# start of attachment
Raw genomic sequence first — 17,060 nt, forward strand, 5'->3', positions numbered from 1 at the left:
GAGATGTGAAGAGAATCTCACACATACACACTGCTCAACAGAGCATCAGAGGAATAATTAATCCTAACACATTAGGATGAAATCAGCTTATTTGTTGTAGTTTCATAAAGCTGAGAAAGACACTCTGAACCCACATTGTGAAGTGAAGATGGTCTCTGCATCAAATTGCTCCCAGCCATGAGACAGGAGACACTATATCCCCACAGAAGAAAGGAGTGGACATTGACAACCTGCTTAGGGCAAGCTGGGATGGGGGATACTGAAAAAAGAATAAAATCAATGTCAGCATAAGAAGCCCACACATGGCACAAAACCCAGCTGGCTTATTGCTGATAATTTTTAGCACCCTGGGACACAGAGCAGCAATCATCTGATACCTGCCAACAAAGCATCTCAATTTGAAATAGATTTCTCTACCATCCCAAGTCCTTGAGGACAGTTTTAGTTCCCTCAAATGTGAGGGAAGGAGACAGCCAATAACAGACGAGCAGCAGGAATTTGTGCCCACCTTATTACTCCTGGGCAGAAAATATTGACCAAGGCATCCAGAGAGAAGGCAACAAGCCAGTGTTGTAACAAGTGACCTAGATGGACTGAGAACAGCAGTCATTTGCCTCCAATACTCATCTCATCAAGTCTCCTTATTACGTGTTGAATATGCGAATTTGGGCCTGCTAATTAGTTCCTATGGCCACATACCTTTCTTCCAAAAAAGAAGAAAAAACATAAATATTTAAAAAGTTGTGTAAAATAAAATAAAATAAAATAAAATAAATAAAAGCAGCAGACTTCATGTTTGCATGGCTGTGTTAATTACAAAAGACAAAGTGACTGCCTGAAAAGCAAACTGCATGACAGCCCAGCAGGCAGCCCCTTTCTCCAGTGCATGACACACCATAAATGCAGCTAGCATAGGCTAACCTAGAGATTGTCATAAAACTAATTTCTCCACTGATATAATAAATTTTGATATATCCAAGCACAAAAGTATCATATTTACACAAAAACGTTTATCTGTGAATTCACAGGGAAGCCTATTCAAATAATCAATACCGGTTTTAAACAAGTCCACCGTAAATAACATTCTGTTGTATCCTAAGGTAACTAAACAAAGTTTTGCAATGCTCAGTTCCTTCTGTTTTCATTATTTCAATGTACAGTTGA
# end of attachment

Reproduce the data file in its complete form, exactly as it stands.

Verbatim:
Raw genomic sequence first — 17,060 nt, forward strand, 5'->3', positions numbered from 1 at the left:
GAGATGTGAAGAGAATCTCACACATACACACTGCTCAACAGAGCATCAGAGGAATAATTAATCCTAACACATTAGGATGAAATCAGCTTATTTGTTGTAGTTTCATAAAGCTGAGAAAGACACTCTGAACCCACATTGTGAAGTGAAGATGGTCTCTGCATCAAATTGCTCCCAGCCATGAGACAGGAGACACTATATCCCCACAGAAGAAAGGAGTGGACATTGACAACCTGCTTAGGGCAAGCTGGGATGGGGGATACTGAAAAAAGAATAAAATCAATGTCAGCATAAGAAGCCCACACATGGCACAAAACCCAGCTGGCTTATTGCTGATAATTTTTAGCACCCTGGGACACAGAGCAGCAATCATCTGATACCTGCCAACAAAGCATCTCAATTTGAAATAGATTTCTCTACCATCCCAAGTCCTTGAGGACAGTTTTAGTTCCCTCAAATGTGAGGGAAGGAGACAGCCAATAACAGACGAGCAGCAGGAATTTGTGCCCACCTTATTACTCCTGGGCAGAAAATATTGACCAAGGCATCCAGAGAGAAGGCAACAAGCCAGTGTTGTAACAAGTGACCTAGATGGACTGAGAACAGCAGTCATTTGCCTCCAATACTCATCTCATCAAGTCTCCTTATTACGTGTTGAATATGCGAATTTGGGCCTGCTAATTAGTTCCTATGGCCACATACCTTTCTTCCAAAAAAGAAGAAAAAACATAAATATTTAAAAAGTTGTGTAAAATAAAATAAAATAAAATAAAATAAATAAAAGCAGCAGACTTCATGTTTGCATGGCTGTGTTAATTACAAAAGACAAAGTGACTGCCTGAAAAGCAAACTGCATGACAGCCCAGCAGGCAGCCCCTTTCTCCAGTGCATGACACACCATAAATGCAGCTAGCATAGGCTAACCTAGAGATTGTCATAAAACTAATTTCTCCACTGATATAATAAATTTTGATATATCCAAGCACAAAAGTATCATATTTACACAAAAACGTTTATCTGTGAATTCACAGGGAAGCCTATTCAAATAATCAATACCGGTTTTAAACAAGTCCACCGTAAATAACATTCTGTTGTATCCTAAGGTAACTAAACAAAGTTTTGCAATGCTCAGTTCCTTCTGTTTTCATTATTTCAATGTACAGTTGA